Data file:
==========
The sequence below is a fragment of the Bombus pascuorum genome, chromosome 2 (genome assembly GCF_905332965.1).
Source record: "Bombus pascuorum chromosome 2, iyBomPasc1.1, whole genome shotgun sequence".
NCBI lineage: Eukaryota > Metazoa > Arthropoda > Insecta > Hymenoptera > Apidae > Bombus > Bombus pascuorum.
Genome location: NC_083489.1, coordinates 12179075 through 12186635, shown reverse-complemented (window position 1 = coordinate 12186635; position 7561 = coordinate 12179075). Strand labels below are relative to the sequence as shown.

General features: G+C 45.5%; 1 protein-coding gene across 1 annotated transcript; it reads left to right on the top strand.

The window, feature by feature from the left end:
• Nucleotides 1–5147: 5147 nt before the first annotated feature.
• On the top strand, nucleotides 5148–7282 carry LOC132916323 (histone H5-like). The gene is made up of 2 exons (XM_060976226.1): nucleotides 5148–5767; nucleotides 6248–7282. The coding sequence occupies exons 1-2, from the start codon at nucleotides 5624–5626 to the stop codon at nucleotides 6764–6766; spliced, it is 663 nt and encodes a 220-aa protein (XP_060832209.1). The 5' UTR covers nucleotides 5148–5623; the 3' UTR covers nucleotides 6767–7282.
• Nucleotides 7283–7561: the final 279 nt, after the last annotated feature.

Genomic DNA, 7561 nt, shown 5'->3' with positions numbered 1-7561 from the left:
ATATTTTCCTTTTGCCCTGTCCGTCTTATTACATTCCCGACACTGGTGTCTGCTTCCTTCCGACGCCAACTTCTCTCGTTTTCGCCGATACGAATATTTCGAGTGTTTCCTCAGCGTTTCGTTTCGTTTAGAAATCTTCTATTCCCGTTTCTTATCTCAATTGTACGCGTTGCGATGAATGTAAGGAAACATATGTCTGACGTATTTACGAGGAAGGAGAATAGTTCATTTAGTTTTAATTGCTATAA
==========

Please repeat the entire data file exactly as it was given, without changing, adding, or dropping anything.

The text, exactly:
The sequence below is a fragment of the Bombus pascuorum genome, chromosome 2 (genome assembly GCF_905332965.1).
Source record: "Bombus pascuorum chromosome 2, iyBomPasc1.1, whole genome shotgun sequence".
NCBI lineage: Eukaryota > Metazoa > Arthropoda > Insecta > Hymenoptera > Apidae > Bombus > Bombus pascuorum.
Genome location: NC_083489.1, coordinates 12179075 through 12186635, shown reverse-complemented (window position 1 = coordinate 12186635; position 7561 = coordinate 12179075). Strand labels below are relative to the sequence as shown.

General features: G+C 45.5%; 1 protein-coding gene across 1 annotated transcript; it reads left to right on the top strand.

The window, feature by feature from the left end:
• Nucleotides 1–5147: 5147 nt before the first annotated feature.
• On the top strand, nucleotides 5148–7282 carry LOC132916323 (histone H5-like). The gene is made up of 2 exons (XM_060976226.1): nucleotides 5148–5767; nucleotides 6248–7282. The coding sequence occupies exons 1-2, from the start codon at nucleotides 5624–5626 to the stop codon at nucleotides 6764–6766; spliced, it is 663 nt and encodes a 220-aa protein (XP_060832209.1). The 5' UTR covers nucleotides 5148–5623; the 3' UTR covers nucleotides 6767–7282.
• Nucleotides 7283–7561: the final 279 nt, after the last annotated feature.

Genomic DNA, 7561 nt, shown 5'->3' with positions numbered 1-7561 from the left:
ATATTTTCCTTTTGCCCTGTCCGTCTTATTACATTCCCGACACTGGTGTCTGCTTCCTTCCGACGCCAACTTCTCTCGTTTTCGCCGATACGAATATTTCGAGTGTTTCCTCAGCGTTTCGTTTCGTTTAGAAATCTTCTATTCCCGTTTCTTATCTCAATTGTACGCGTTGCGATGAATGTAAGGAAACATATGTCTGACGTATTTACGAGGAAGGAGAATAGTTCATTTAGTTTTAATTGCTATAA